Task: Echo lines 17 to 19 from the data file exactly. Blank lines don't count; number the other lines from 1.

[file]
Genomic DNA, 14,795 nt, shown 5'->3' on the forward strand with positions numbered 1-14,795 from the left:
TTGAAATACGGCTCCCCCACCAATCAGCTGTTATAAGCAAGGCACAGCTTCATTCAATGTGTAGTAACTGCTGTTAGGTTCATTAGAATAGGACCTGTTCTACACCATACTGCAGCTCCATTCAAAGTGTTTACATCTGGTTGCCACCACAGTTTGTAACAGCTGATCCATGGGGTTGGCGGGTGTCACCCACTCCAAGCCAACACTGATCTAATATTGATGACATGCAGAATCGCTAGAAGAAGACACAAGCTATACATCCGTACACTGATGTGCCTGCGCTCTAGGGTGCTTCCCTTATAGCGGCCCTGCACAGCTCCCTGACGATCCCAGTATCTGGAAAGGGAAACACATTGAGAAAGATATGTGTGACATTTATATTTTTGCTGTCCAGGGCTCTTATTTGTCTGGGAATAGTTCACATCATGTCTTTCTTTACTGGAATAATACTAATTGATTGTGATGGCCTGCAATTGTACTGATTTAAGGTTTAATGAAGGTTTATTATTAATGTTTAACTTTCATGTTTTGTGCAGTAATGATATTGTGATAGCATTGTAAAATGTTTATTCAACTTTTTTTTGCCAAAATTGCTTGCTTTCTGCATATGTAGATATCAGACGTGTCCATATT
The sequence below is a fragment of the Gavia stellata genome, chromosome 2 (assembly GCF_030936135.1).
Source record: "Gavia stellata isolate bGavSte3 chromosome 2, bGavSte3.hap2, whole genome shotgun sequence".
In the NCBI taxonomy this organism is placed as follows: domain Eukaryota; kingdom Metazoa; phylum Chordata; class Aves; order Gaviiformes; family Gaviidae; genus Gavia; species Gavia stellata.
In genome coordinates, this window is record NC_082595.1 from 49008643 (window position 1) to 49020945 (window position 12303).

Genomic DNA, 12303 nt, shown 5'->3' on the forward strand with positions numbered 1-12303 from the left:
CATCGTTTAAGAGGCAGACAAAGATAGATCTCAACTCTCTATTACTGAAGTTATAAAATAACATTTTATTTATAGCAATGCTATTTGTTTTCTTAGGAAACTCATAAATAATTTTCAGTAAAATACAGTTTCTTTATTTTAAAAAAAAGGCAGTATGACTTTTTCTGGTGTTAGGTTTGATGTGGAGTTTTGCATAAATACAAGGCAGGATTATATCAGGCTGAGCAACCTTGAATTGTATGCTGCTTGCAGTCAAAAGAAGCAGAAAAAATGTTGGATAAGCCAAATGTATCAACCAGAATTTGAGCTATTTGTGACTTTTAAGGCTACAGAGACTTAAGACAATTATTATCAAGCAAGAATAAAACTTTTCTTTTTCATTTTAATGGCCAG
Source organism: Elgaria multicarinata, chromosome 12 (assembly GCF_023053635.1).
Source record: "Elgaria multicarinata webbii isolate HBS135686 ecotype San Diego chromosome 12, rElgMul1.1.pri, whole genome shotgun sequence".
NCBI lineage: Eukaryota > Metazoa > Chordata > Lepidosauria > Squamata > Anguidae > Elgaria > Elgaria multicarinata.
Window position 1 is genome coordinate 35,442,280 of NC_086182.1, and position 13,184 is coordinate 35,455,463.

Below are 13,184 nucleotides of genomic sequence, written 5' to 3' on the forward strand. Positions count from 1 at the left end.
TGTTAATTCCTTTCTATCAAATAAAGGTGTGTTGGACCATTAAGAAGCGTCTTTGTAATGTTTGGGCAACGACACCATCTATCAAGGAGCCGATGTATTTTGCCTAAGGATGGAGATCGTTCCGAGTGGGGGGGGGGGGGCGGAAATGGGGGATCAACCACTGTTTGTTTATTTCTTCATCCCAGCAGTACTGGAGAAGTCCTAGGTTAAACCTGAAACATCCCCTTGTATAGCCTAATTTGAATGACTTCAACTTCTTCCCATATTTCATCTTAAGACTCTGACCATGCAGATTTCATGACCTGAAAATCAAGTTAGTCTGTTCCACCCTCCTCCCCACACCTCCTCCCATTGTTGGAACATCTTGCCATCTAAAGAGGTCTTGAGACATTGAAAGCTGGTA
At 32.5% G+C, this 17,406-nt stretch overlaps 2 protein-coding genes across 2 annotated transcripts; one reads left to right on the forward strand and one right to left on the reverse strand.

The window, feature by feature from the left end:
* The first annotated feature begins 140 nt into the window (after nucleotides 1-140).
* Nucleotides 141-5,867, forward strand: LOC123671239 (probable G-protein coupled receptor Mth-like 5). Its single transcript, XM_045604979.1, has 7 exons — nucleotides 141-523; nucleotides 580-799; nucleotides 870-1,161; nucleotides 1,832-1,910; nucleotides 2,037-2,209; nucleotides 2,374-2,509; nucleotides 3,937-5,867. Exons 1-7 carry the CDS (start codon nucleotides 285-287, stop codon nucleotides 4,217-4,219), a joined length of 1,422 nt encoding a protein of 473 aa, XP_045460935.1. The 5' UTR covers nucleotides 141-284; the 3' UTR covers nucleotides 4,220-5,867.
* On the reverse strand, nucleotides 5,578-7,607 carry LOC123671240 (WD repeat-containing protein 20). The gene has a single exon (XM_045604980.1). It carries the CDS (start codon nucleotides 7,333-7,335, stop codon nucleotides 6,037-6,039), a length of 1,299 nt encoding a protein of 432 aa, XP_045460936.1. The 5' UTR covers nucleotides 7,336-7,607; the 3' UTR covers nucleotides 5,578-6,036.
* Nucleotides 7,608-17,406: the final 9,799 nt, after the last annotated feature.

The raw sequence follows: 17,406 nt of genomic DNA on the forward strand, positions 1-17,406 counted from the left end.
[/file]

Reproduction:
* The first annotated feature begins 140 nt into the window (after nucleotides 1-140).
* Nucleotides 141-5,867, forward strand: LOC123671239 (probable G-protein coupled receptor Mth-like 5). Its single transcript, XM_045604979.1, has 7 exons — nucleotides 141-523; nucleotides 580-799; nucleotides 870-1,161; nucleotides 1,832-1,910; nucleotides 2,037-2,209; nucleotides 2,374-2,509; nucleotides 3,937-5,867. Exons 1-7 carry the CDS (start codon nucleotides 285-287, stop codon nucleotides 4,217-4,219), a joined length of 1,422 nt encoding a protein of 473 aa, XP_045460935.1. The 5' UTR covers nucleotides 141-284; the 3' UTR covers nucleotides 4,220-5,867.
* On the reverse strand, nucleotides 5,578-7,607 carry LOC123671240 (WD repeat-containing protein 20). The gene has a single exon (XM_045604980.1). It carries the CDS (start codon nucleotides 7,333-7,335, stop codon nucleotides 6,037-6,039), a length of 1,299 nt encoding a protein of 432 aa, XP_045460936.1. The 5' UTR covers nucleotides 7,336-7,607; the 3' UTR covers nucleotides 5,578-6,036.